Fraud costs UK charity sector £1.65bn a year, report says

A study by the Centre for Counter Fraud Studies and the accountancy firm BDO says improved measures could save about 40 per cent of the amount lost

Fraud is costing the UK charity sector £1.65bn a year, according to a new report.

The figure has been derived from the global average loss to charities per year through fraud of 5.47 per cent and then applied to the 842 UK charities with annual incomes of more than £10m, which have a combined expenditure of £30.1bn.

The report, Minimising Fraud and Maximising Results for Charitable Purposes, the first of its kind, was co-authored by the Centre for Counter Fraud Studies at the University of Portsmouth and the accountancy firm BDO.

It says improved counter-fraud measures could save about £659m a year, or 40 per cent of the amount lost.

It says that the development of "strong counter-fraud cultures", meaningful deterrents and the removal of weak processes that allow the opportunity for fraud would reduce the overall total.

The report says the current global fraud rate of 5.47 per cent is up by 20 per cent since the start of the economic downturn and that if the not-for-profit sector had emulated private organisations, it could be preventing up to 60 per cent of fraud.

Figures from the National Fraud Authority published in 2012 put the total amount of fraud in the UK charity sector at £1.1bn in 2011.

Examples of the some of the largest recent frauds in the charity sector include a businessman who was jailed for more than three years after pleading guilty to taking £213,000 from charity collections, the report says.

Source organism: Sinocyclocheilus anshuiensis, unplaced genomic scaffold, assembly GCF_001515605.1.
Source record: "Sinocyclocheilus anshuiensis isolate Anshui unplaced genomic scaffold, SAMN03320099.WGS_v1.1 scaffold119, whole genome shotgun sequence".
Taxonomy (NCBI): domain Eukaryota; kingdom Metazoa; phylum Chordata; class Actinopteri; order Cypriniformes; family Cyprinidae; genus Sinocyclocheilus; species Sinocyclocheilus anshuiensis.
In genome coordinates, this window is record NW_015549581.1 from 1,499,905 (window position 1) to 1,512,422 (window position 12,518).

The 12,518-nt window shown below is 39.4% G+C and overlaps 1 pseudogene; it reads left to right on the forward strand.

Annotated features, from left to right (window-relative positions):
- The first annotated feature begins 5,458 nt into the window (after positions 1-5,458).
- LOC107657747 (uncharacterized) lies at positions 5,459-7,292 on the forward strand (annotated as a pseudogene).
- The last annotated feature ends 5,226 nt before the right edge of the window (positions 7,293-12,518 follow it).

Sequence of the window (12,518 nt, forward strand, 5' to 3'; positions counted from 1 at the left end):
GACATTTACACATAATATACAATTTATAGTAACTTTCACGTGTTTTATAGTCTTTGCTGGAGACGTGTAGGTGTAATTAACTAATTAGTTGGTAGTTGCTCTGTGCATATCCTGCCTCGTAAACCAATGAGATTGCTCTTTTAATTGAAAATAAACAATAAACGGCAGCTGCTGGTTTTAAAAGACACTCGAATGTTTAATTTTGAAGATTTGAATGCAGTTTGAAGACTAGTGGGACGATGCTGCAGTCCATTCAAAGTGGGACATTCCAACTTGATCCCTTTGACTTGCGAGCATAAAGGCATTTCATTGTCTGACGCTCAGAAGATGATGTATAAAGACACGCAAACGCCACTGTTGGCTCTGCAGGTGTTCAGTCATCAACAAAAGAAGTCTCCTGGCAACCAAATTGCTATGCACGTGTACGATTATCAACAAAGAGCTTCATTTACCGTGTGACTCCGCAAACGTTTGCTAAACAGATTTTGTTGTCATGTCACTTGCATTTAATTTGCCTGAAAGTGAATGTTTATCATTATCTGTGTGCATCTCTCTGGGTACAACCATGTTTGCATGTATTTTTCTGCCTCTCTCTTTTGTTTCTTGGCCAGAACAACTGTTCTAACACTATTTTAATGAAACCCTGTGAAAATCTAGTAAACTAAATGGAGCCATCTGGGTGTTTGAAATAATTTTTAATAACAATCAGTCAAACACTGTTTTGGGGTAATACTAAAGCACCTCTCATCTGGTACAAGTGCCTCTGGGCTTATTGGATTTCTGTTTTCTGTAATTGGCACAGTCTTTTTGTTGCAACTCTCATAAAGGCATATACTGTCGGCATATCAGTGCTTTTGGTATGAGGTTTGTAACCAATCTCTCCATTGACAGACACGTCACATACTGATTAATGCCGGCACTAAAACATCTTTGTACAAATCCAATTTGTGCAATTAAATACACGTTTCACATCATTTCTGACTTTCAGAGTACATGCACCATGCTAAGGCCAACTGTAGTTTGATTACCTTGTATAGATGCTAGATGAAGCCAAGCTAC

The man hired fundraisers to stand outside supermarkets and organise collections, taking a cut from the collections, but he failed to declare most of the money raised.

In 2012, fraudsters conned several charities into parting with £685,000 for the distribution of letters by undercutting the Royal Mail.

But 1.3 million letters were left unsent and then destroyed by the fraudsters.

"Many charities and other not-for-profit organisations operate on a shoestring budget, so it can be difficult for them to allocate extra resources to improving counter-fraud measures," said Jim Gee, director of counter-fraud services at BDO.

"However, the cost of fraud in the sector is estimated to be about £1.65bn a year and there is a reasonable expectation of recovering as much as 40 per cent of this in a two-year period, so the benefit of careful investment to strengthen counter-fraud arrangements could far outweigh the cost."

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